From this standpoint, the question of agency in politics comes strongly to the fore. Victories won by people themselves, working together, are more valued and more likely to endure than those which are handed down from on high. This, in turn, prompted our search for new fronts for an egalitarian project and new ways in which the political energy needed to build it can be mobilised and sustained. Hence our support for decentralising power to cities, towns and counties; building civic institutions beyond the reach of market and state; and cultivating the social bases of reciprocity.

To be clear, at no point in The Condition of Britain do we suggest that income and wealth redistribution or properly financed public services are unimportant. Both are vital to tackling inequality and making social equality possible. But it is intellectually lazy and politically blinkered not to question the limits of New Labour’s statecraft. It too often suggested that there was a public spending or government programme solution to every social problem. In doing so, it neglected the kinds of institutional and emancipatory reforms capable of mobilising civic resources, nurturing democratic support and transforming the distribution of power.

Failure to acknowledge any kind of self-criticism on this score leaves social democrats vulnerable to the charge that they are not just ‘too hands on with the state’ but ‘too hands off with the market’ as well. Much of the best new work in political economy has been addressed precisely to the question of restructuring market economies to tackle the rampant instabilities and primary inequalities of resources and power they generate, not simply ameliorating these with transfer payments (2). This work is in the best traditions of social democracy and progressive liberalism, the lessons of which were arguably lost from sight during the ‘great moderation’ of the pre-crash era. Returning to these insights promises to be much more fruitful, if more intellectually demanding, than spinning the wheel again on the managerial state.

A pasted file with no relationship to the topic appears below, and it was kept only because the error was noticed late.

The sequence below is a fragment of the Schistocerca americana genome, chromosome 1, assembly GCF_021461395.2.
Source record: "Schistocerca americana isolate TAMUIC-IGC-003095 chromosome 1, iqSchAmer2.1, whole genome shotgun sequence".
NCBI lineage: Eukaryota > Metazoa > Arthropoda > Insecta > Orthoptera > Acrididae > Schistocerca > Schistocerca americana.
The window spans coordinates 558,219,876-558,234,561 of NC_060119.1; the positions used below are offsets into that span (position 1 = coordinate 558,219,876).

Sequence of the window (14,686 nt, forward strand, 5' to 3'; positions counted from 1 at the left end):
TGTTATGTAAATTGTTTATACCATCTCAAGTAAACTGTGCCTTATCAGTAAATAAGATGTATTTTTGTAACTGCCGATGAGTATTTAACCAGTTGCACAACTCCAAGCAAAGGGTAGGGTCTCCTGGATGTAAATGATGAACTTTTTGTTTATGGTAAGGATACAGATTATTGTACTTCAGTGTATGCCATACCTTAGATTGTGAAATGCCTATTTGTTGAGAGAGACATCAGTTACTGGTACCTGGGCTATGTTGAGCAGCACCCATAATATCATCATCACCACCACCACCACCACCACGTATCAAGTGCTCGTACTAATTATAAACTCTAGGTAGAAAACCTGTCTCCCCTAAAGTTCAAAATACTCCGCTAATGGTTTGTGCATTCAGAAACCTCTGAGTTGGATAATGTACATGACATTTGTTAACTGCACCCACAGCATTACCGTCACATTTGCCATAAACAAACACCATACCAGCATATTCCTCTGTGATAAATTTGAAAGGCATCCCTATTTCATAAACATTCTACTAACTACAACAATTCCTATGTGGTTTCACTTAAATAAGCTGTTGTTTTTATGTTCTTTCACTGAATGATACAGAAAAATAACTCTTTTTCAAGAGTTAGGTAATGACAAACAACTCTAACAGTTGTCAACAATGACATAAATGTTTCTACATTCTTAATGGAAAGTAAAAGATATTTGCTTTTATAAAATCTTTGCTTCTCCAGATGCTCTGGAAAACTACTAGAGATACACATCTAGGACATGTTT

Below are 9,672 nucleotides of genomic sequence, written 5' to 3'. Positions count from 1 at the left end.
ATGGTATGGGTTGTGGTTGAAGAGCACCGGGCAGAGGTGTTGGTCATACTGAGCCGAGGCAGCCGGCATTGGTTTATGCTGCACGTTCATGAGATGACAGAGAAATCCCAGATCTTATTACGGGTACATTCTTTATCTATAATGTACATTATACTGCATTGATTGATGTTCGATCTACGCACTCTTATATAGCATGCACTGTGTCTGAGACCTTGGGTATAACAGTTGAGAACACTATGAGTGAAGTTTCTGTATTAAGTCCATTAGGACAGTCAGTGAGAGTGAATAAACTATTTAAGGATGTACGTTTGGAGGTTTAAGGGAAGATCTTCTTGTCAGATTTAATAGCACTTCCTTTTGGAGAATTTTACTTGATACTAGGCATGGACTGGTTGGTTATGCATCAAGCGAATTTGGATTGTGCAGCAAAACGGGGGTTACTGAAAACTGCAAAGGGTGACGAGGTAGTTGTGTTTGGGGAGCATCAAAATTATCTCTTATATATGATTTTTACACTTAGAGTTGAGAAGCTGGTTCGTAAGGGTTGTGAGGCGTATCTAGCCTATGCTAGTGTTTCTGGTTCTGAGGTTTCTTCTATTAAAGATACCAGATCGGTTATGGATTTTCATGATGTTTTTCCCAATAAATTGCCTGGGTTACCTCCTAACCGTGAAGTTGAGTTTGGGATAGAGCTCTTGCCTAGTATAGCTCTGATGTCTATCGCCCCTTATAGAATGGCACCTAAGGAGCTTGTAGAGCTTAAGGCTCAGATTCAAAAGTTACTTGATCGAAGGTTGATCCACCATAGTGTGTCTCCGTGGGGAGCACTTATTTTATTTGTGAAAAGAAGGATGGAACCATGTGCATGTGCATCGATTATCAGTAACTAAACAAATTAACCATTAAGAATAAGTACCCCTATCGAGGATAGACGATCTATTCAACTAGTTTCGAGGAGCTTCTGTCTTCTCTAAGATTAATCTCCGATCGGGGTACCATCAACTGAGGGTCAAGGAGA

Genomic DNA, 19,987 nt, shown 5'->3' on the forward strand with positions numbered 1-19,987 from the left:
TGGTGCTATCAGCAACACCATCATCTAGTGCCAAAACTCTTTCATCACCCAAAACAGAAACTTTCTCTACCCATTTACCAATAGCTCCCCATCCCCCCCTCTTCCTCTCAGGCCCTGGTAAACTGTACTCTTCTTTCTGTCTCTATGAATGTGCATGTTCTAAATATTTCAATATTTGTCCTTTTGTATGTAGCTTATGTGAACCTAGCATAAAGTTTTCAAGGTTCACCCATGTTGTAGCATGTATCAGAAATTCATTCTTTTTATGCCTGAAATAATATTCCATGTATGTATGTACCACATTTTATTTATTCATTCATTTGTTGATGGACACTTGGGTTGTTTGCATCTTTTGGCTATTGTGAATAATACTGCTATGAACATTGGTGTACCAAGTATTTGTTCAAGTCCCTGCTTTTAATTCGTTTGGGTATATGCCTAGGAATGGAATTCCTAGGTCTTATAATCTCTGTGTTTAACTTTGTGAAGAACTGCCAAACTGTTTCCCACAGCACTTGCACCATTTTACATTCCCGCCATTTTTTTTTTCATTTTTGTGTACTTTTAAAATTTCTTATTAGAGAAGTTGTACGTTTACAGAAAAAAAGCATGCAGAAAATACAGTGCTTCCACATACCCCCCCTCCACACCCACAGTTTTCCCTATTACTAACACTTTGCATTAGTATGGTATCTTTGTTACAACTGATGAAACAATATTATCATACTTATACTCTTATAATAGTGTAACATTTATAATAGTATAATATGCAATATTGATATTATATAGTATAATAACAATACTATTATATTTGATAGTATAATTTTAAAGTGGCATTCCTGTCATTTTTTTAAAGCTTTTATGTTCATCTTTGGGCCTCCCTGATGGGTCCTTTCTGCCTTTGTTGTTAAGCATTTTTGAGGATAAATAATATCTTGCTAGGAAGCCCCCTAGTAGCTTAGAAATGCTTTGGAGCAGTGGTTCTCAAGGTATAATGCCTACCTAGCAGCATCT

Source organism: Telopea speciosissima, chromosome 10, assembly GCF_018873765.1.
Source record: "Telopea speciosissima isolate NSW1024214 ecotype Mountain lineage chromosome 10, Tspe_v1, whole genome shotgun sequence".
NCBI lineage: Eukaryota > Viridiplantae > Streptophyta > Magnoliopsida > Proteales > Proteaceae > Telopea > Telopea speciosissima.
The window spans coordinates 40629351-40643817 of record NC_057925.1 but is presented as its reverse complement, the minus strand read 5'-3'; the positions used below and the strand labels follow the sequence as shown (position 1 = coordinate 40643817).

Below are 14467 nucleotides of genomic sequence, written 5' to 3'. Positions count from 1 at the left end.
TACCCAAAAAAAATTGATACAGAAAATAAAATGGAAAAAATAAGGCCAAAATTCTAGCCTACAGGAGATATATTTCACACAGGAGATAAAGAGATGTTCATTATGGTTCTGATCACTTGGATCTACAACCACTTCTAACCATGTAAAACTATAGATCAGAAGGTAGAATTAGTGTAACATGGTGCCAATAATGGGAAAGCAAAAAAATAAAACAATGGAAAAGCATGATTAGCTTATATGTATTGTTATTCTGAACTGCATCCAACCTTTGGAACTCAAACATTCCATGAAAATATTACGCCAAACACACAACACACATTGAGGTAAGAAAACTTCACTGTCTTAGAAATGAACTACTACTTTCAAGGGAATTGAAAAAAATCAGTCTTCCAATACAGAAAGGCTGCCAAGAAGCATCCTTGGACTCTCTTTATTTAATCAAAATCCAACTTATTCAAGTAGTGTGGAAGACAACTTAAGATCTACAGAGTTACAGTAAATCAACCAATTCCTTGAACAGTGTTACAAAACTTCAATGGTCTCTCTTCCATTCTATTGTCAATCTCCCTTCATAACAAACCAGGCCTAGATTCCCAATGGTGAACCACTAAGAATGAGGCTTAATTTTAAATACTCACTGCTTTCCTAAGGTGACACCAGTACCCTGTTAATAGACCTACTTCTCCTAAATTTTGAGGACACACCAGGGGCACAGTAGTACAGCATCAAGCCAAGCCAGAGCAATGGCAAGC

Sadly, Howard fails to engage with any recent developments in political theory or consider any revisionist imperative, beyond suggesting that the last government did not spend enough money. For instance, he simply dismisses our proposal for shifting resources over time from cash benefits to childcare services as ‘robbing little Peter to pay little Paul’. His substantive objection is a dry, economist’s answer about efficiency of spending, when we are concerned with the conditions for generating a popular and resilient welfare state. In this case, we argue that sustainable reductions in child poverty are best advanced through a social investment strategy which prioritises universal services and collective institutions, rather than further income transfers.

As a thought experiment, if Nye Bevan had introduced a health tax credit in 1948 – as opposed to a shared institution that now borders on a social movement – would the NHS have become so universally cherished and resilient from political attack? If the contributory principle is no longer worth defending, as Howard argues, how else are we to sustain collective support for working age social security? Social democracy has a much richer tradition, deeper intellectual resources and far greater political imagination than Howard’s review suggests.